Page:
About five years ago, I was sad. Really sad. The reasons aren’t really important, but there was a break up, a death, and some fairly toxic relationships. I felt down, a lot of the time, and it didn’t go away. For a very long time.
At first, being sad seemed reasonable. Of course I felt sad: the world was an awful place. But I didn’t stop feeling that way. The things that I previously loved started to leave a sour taste in my mouth. I did a lot of lying around in bed, writing angsty things on the internet, and I listened to more Adele than is advisable for any human being. (In hindsight, that should probably have been the first sign I was on the verge of depression.)
Eventually, friends started to gently ask if I was OK. If I needed anything, if maybe what I was feeling wasn’t just sadness. If maybe I needed to see someone and talk about it. But I was adamant. This was sadness, not depression. What did I possibly have to be depressed about? I was young, employed, had great friends and family, and an excellent shoe collection.
But then I got sick. I had a throat infection, and I was exhausted because I hadn’t had a decent night’s sleep in months. Sitting in the waiting room of my GP, I couldn’t help but think about the fact that it had taken me less than 24 hours to make an appointment for a throat infection, but I had crying myself to sleep for months, and I hadn’t asked anyone for help.
What followed was a course of mild antidepressants, and my GP made me promise to see a counsellor. I’m astonishingly lucky that I live in a place where both medical care and counselling is accessible and that I could afford to have both. I started to feel more like myself again.
After a handful of therapy sessions and a few months of meds, I decided I was better. I smiled and laughed and rejoined my life. Without discussing it with my GP or my counsellor, I stopped taking the meds. I’d already run out of my employer-paid counselling sessions.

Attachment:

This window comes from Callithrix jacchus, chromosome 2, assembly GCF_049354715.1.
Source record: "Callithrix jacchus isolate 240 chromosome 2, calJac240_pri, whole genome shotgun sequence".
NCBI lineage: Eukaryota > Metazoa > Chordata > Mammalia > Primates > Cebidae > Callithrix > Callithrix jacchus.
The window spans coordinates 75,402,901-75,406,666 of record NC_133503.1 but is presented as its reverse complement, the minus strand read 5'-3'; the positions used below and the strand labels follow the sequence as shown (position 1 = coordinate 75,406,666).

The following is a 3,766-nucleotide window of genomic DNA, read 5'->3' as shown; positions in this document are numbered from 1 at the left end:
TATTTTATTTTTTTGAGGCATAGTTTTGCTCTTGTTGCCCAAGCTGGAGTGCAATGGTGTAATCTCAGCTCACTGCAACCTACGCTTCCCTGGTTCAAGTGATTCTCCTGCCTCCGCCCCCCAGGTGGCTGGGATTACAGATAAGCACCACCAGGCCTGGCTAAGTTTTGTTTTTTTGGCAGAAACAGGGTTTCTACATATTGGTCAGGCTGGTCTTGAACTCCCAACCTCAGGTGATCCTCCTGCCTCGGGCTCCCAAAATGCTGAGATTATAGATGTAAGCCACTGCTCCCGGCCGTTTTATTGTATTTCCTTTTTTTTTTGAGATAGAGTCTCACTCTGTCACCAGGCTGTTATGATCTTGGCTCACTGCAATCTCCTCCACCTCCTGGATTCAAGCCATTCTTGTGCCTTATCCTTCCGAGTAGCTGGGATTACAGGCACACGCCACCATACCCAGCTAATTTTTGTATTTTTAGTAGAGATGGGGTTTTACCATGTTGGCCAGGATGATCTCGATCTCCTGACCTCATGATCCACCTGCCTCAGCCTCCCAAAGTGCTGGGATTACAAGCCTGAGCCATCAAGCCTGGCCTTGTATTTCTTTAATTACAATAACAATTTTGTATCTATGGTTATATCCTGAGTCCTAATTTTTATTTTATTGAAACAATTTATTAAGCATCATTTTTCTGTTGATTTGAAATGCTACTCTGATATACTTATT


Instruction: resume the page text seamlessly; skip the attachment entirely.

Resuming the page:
For a few months, I kept on feeling better. But then it quickly became apparent that I was not better. I wasn’t even OK. I was a mess. And it got worse. There was a lot of sitting on the floor and wondering how to just not be here, how not to be in my life. I thought constantly about running away, thinking that the pain and awful thoughts wouldn’t come with me. Nothing was fun anymore. All the things I liked felt pointless.
Much later, the first time I read Allie Brosh’s description of depression, it felt like someone else telling my story:
It isn’t even something – it’s nothing. And you can’t combat nothing. You can’t fill it up. You can’t cover it. It’s just there, pulling the meaning out of everything... I somehow managed to convince myself that everything was still under my control right up until I noticed myself wishing that nothing loved me so I wouldn’t feel obligated to keep existing.
I convinced myself that no one could possibly love me, because I was worthless, horrible, awful to be around. Even now, my brain sometimes likes to tell me that I am ugly, unlovable, stupid, and talentless, and remind me of some of the awful things that people have said to me. On a good day, that voice is easy to shut up. But I wasn’t having any good days.